Dunkirk survivor died days later

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William_Hamilton-wA HELENSBURGH man was one of 22 World War Two soldiers who survived the Dunkirk evacuation days earlier but died when their camp in north Cornwall was bombed. 

Gunner William T.Hamilton (right) was just 21 when he perished with his comrades at the Penhale camp on the cliffs near Perranporth, following a strike by a lone German bomber on July 7 1940.

They were the first military personnel to be killed in Cornwall during the war when four high-explosive bombs were dropped by a Junkers bomber on the rest and recuperation centre for soldiers who had survived Dunkirk.

The soldiers, who were believed to have been playing cards at the time, were members of the mainly Scottish 58th Light Anti Aircraft Regiment, which ceased to exist after this tragedy, the very few remaining men being dispersed to other units.

A 91 year-old survivor, William Moffatt, recalled: "A lone German bomber, who we believe was looking for RAF St Eval, stumbled across Penhale Camp and dropped its four bombs.

"Twenty-two soldiers were killed and a number of others were seriously injured.

"One of my colleagues, said that 'plane is pretty close', and as he said that 'bang, bang, bang' and that was it. We all dived out to see what damage had been done, or if any of the lads had been killed, and they had.

"The following weeks we all slept out on the beach and on the sand dunes because everybody got scared stiff."

Of those who died, 19 were buried in a military funeral at Perranzabuloe Cemetery in Perranporth on July 11, but many of their families were unable to attend their funerals because they were in Scotland, Wales and the north of England.

Robert_Hamilton-wGunner Hamilton’s home was in East King Street, and he had attended Clyde Street Primary School and Hermitage School. His brother Robert (left) was also killed in the war, but their two other brothers survived.

Their descendants were not aware of the circumstances of his death until 2009 when they were contacted by a Clydebank man, Stuart Gray, whose father survived the attack.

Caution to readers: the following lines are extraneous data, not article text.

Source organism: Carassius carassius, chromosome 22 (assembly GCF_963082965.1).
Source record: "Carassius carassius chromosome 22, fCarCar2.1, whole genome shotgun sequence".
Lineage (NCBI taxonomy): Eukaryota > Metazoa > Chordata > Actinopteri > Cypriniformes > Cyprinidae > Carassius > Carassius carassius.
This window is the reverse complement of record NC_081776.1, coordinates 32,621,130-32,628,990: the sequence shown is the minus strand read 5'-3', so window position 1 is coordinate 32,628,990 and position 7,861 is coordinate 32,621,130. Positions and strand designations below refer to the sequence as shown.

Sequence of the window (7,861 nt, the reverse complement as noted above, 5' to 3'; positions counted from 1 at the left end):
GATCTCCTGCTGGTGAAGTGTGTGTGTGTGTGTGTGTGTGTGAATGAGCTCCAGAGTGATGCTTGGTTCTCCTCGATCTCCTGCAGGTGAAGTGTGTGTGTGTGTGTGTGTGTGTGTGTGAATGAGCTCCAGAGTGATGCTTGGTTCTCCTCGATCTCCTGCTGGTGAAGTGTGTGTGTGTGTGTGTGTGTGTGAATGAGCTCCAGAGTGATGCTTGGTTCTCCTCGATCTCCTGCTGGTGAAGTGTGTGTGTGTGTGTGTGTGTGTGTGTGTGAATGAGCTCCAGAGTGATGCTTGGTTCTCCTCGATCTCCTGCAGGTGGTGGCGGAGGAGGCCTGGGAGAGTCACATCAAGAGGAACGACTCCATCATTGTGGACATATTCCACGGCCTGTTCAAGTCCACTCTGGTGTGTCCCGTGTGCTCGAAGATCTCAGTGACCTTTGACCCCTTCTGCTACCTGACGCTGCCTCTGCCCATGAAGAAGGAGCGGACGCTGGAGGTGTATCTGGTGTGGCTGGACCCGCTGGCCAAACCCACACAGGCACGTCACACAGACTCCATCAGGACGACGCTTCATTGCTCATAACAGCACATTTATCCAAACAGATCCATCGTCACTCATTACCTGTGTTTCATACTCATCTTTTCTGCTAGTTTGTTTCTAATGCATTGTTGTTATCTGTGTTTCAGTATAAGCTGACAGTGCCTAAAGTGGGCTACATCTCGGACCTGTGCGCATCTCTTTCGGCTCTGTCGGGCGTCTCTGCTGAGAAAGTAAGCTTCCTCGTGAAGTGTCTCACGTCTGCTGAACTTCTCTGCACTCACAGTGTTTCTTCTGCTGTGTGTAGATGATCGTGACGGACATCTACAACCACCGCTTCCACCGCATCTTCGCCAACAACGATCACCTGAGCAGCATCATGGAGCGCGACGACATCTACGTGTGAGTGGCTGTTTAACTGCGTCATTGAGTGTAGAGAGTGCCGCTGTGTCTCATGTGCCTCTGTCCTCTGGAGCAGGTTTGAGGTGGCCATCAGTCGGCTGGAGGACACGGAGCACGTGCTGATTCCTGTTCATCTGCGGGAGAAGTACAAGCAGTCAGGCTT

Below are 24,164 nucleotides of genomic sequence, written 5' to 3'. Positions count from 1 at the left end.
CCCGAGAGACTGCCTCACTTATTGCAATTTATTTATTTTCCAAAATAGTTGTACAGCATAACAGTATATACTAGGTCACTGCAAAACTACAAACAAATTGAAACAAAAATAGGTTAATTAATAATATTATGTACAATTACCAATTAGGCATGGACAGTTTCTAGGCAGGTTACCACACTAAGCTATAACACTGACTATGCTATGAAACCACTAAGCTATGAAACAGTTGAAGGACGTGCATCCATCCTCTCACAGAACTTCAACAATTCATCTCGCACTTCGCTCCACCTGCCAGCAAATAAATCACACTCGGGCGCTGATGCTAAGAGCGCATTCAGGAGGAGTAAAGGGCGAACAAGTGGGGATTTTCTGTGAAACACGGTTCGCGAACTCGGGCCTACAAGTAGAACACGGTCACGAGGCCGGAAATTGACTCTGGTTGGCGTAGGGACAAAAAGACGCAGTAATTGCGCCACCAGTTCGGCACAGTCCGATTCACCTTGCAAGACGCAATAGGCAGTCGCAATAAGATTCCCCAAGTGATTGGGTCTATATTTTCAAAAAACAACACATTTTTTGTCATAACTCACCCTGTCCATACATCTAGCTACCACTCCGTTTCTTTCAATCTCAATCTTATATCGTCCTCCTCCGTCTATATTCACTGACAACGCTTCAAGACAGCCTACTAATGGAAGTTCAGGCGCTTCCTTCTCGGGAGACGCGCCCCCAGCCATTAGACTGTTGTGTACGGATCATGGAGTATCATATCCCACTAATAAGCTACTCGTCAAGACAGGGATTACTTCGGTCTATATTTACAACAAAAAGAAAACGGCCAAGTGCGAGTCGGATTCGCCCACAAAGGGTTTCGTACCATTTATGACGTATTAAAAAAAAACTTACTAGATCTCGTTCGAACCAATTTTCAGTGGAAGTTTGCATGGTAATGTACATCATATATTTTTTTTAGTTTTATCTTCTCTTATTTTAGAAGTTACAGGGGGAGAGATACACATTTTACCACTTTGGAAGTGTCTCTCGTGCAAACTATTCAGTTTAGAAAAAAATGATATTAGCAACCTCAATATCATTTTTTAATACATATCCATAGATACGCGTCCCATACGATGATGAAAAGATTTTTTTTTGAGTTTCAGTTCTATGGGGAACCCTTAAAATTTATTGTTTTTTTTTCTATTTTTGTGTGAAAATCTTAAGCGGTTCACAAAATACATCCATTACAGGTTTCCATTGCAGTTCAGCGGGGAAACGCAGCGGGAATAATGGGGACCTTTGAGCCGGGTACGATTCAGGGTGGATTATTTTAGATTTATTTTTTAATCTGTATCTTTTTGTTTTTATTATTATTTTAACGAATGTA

His nephew, Gordon Hamilton, said: “It came as a shock to us all. We didn’t know William was one of those in the camp, as it was never spoken about in the family.”

Mr Gray launched a search for relatives of the victims because a very special remembrance service was planned for July 17 2010 to mark the 70th anniversary.

He said: “Every year since the bombing, the local Perranporth community commemorated the event in some way, but it was decided that the 70th anniversary would be the last such service.

"I managed to find relatives of 19 of the 22 who were killed, and 13 of the families came along."

Cornwall’s Royal British Legion events co-ordinator Commander Ian Inkskip said that the annual commemoration was ending because in future it would be merged with Armed Forces Day celebrations.

A veterans' committee organised the event after it was started in the 1990s by Frank Tyrer, who served as a Spitfire mechanic at RAF Perranporth during the war. But the closure of Penhale Camp has meant that the financial support from the Army has come to an end.

Penhale-MonumentThe final parade, which included serving personnel, newly-qualified recruits from HMS Raleigh, veterans and standards, cadets, the emergency services, civilian organisations such as the RNLI, and local schoolchildren, was led by the RNAS Culdrose Volunteer Band and the St Agnes Band.

Lady Mary Holborow, the Lord Lieutenant of Cornwall, gave an address and a service was conducted by the Rev Jeremy Andrew, vicar at Perranzabuloe Church.

He said: "It is very important to remember those who have offered their lives in service and those who are still serving. It has been a very moving event."

It also marked the end of the Royal British Legion Perranporth branch, and it was the final time that its standard was on parade. It was laid up at Perranzabuloe Church at a service the next day which included the laying of wreaths at the graves of those killed in the bombing.

Gordon’s brother Ian represented the Hamilton family, and said that many emotional stories were told. One Perranporth lady said that no-one ever played cards again in her home because of what happened.


The graves at Perranzabuloe Cemetery in Perranporth.